Vail underpass construction’s first focus is on I-70 | AspenTimes.com

Vail underpass construction’s first focus is on I-70

Scott N. Miller
Vail Daily

By the numbers

20 months: Estimated duration of the project.

$30 million: Approximate cost of a new underpass beneath Interstate 70 in Vail.

$9 million: Approximate town of Vail contribution to the project.

70,000: Cubic yards of dirt will be moved.

Project website: https://www.codot.gov/projects/i70vailunderpass.

VAIL — People have been talking since the 1980s about linking Vail’s frontage roads with an underpass beneath Interstate 70. Work has finally begun on that long-lasting item on the town’s wish list and will continue into late 2017.

Design work started in early 2013 on the underpass, with a funding announcement from the state made in late summer of that year. Since that time, the price has increased significantly, from about $21 million to about $30 million today. The town of Vail is picking up roughly 30 percent of that cost.

When finished, town officials say the new underpass will cure or ease a host of transportation problems in town. A way to cross I-70 between the main and west Vail interchanges is expected to cut response times for emergency vehicles and will allow the town greater flexibility in routing and scheduling buses. The new underpass also will help bicyclists and pedestrians get across the interstate.

From the state’s perspective, the underpass is expected to reduce traffic at the roundabouts at the main and west Vail interchanges, lengthening the expected service life of those structures.

Getting the new project from the drawing board to construction took about three years, and it wasn’t easy.

The state had to find funding, not just originally but again in 2015 when the new, higher-cost estimate came in. The town, too, had to increase its stake in the project.

Working with neighbors

Then there was the matter of neighbors. On the south side, the town and state adjusted the project and its landscaping to accommodate one homeowner who lives on the south side of Gore Creek but whose home would be affected by people driving the roundabout at night.

The north side of the project required far more work and negotiation, since the roundabout on that side is near the Simba Run and Savoy Villas condominiums. That work required adjusting roundabout, retaining wall and landscaping, particularly because the project boundaries come within 50 feet of the nearest Simba Run condos.

Another complication came from the Federal Highway Administration. During the environmental review for the project, the feds determined that the north side of the project was close enough to homes to trigger a study and a vote on adding a noise wall along roughly 4,000 feet of I-70. That wall would have added about $5 million to the project’s cost.

A vote of residents came down against adding the wall.

Longtime Vail architect William Pierce was an advocate of the noise wall and continues to believe that not including it is a missed opportunity in a town where noise from the interstate is always on the minds of many residents.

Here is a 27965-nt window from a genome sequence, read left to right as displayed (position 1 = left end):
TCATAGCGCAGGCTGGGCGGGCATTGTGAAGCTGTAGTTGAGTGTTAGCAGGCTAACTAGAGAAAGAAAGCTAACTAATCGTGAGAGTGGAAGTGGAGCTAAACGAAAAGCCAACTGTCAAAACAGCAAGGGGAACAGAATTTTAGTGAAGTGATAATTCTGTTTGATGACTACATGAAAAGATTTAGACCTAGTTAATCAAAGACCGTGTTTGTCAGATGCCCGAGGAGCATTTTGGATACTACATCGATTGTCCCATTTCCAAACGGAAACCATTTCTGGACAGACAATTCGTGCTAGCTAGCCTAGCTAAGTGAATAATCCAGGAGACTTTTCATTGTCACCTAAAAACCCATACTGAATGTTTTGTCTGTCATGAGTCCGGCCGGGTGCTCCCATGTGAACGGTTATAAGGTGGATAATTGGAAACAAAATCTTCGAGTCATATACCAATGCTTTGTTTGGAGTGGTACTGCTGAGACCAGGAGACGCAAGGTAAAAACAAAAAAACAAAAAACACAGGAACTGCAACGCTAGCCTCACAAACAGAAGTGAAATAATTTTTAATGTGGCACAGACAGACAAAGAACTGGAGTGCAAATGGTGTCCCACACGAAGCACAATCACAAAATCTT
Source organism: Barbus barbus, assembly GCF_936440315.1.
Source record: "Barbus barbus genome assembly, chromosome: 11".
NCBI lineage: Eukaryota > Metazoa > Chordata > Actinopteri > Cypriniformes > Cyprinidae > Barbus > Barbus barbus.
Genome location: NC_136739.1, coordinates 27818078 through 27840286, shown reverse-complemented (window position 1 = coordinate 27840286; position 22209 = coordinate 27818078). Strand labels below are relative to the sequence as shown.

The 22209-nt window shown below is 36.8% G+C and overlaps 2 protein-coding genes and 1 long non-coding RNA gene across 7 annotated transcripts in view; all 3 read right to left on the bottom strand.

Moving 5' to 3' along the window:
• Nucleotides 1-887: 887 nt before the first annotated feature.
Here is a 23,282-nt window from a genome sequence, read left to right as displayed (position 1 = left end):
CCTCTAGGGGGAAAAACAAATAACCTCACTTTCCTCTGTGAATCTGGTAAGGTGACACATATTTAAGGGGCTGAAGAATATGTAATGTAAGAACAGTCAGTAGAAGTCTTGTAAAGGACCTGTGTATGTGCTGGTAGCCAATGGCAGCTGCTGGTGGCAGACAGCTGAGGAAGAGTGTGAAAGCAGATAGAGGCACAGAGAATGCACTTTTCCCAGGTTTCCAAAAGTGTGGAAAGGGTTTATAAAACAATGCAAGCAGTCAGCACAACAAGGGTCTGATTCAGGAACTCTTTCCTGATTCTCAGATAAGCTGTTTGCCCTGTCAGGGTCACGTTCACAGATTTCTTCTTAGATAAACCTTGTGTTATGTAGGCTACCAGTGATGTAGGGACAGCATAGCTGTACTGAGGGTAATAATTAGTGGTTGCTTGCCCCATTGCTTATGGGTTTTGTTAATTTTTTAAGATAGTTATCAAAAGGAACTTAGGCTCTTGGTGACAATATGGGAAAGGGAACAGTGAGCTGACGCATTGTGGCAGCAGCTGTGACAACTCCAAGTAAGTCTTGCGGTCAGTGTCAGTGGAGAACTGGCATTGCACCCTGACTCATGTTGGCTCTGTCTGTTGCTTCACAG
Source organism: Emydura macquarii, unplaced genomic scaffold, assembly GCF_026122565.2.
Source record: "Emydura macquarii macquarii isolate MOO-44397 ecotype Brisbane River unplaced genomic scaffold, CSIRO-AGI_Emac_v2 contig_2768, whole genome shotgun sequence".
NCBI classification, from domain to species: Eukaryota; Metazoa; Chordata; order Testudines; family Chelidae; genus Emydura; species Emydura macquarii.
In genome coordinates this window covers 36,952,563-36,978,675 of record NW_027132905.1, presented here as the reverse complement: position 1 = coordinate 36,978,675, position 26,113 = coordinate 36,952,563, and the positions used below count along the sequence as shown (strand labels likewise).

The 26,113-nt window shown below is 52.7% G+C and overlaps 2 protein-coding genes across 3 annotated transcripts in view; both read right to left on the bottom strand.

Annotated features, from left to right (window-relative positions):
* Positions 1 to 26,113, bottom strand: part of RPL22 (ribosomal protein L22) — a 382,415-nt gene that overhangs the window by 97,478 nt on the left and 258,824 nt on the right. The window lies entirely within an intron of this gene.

But there’s no wall.

There also have been any number of public updates about the project, both at Vail Town Council meetings and in various open-house sessions over the past few years.

“Like most projects, this has been about public information, getting that information to the right people and getting feedback,” town senior engineer Tom Kassmel said. “We tried to get people involved early on.”

Since the design work was completed, the project has been turned over largely to the state. And, despite having a roughly 17-month construction schedule, a lot will happen fairly quickly, weather permitting.

The first step is rerouting I-70 into two-way traffic to allow excavation under the highway. Now, the eastbound lanes have been squeezed down. A similar switch will take place in about six weeks, with the two-way configuration switching over to the westbound lanes.

On the frontage roads

Following the July Fourth holiday weekend, work will start on the frontage roads. That’s when in-town traffic is going to get complicated. North Frontage Road in particular will see a lot of excavation — with about 70,000 cubic yards of dirt to be moved.

The frontage roads will be shifted to one-way traffic through the construction zones, with eastbound traffic on the south side and westbound traffic on the north side. That means someone driving from Lionshead Village to West Vail will need to head east though the main Vail roundabout and then head west.

During the 2016-17 ski season, traffic will return to normal on the frontage roads, with the construction zone deactivated for the winter.

During the entire projects, the town bike path on the north side will stay open, with a slight detour around the construction zone. The path on the south side will be routed down to the Gore Valley Trail.

While he lives near what will be a very busy construction zone, Pierce said he’s figured out a back way to West Vail along Lions Ridge Loop.

And, while he still believes the underpass would have been better located a few hundred yards to the east, Pierce said the end result will bring what’s been envisioned for all these years.

“It should be able to do what it’s supposed to do when it’s finished,” Pierce said.

Vail Daily Business Editor Scott Miller can be reached at 970-748-2930, smiller@vaildaily.com or @scottnmiller.


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